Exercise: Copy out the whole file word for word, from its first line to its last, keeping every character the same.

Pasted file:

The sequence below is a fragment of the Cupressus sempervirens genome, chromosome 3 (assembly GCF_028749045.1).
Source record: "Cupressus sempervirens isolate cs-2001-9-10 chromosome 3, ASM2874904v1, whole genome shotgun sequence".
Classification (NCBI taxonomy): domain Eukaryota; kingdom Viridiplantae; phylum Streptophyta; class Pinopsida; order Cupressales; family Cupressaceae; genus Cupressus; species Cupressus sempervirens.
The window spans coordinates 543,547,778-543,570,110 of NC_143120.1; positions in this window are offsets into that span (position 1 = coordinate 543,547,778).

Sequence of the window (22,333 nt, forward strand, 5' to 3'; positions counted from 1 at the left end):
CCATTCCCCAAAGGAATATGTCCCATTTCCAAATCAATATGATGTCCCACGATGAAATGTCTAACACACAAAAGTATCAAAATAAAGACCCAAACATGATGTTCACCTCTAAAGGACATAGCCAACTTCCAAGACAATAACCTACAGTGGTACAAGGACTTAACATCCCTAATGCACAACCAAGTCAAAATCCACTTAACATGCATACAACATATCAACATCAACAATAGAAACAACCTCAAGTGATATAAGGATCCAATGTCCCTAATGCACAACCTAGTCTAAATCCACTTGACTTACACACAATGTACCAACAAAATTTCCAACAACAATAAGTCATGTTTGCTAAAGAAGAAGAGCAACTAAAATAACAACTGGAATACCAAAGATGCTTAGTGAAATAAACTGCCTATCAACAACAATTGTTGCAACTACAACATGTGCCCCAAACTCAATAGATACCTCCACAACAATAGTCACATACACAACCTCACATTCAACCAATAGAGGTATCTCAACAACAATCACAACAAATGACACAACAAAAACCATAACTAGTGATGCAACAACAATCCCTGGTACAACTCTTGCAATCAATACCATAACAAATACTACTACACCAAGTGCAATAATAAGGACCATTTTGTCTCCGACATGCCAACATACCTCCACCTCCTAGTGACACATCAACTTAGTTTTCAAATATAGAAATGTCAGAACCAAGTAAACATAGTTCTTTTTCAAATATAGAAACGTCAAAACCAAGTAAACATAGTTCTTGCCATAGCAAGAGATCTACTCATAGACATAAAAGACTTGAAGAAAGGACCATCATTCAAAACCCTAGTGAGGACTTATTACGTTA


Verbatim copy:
The sequence below is a fragment of the Cupressus sempervirens genome, chromosome 3 (assembly GCF_028749045.1).
Source record: "Cupressus sempervirens isolate cs-2001-9-10 chromosome 3, ASM2874904v1, whole genome shotgun sequence".
Classification (NCBI taxonomy): domain Eukaryota; kingdom Viridiplantae; phylum Streptophyta; class Pinopsida; order Cupressales; family Cupressaceae; genus Cupressus; species Cupressus sempervirens.
The window spans coordinates 543,547,778-543,570,110 of NC_143120.1; positions in this window are offsets into that span (position 1 = coordinate 543,547,778).

Sequence of the window (22,333 nt, forward strand, 5' to 3'; positions counted from 1 at the left end):
CCATTCCCCAAAGGAATATGTCCCATTTCCAAATCAATATGATGTCCCACGATGAAATGTCTAACACACAAAAGTATCAAAATAAAGACCCAAACATGATGTTCACCTCTAAAGGACATAGCCAACTTCCAAGACAATAACCTACAGTGGTACAAGGACTTAACATCCCTAATGCACAACCAAGTCAAAATCCACTTAACATGCATACAACATATCAACATCAACAATAGAAACAACCTCAAGTGATATAAGGATCCAATGTCCCTAATGCACAACCTAGTCTAAATCCACTTGACTTACACACAATGTACCAACAAAATTTCCAACAACAATAAGTCATGTTTGCTAAAGAAGAAGAGCAACTAAAATAACAACTGGAATACCAAAGATGCTTAGTGAAATAAACTGCCTATCAACAACAATTGTTGCAACTACAACATGTGCCCCAAACTCAATAGATACCTCCACAACAATAGTCACATACACAACCTCACATTCAACCAATAGAGGTATCTCAACAACAATCACAACAAATGACACAACAAAAACCATAACTAGTGATGCAACAACAATCCCTGGTACAACTCTTGCAATCAATACCATAACAAATACTACTACACCAAGTGCAATAATAAGGACCATTTTGTCTCCGACATGCCAACATACCTCCACCTCCTAGTGACACATCAACTTAGTTTTCAAATATAGAAATGTCAGAACCAAGTAAACATAGTTCTTTTTCAAATATAGAAACGTCAAAACCAAGTAAACATAGTTCTTGCCATAGCAAGAGATCTACTCATAGACATAAAAGACTTGAAGAAAGGACCATCATTCAAAACCCTAGTGAGGACTTATTACGTTA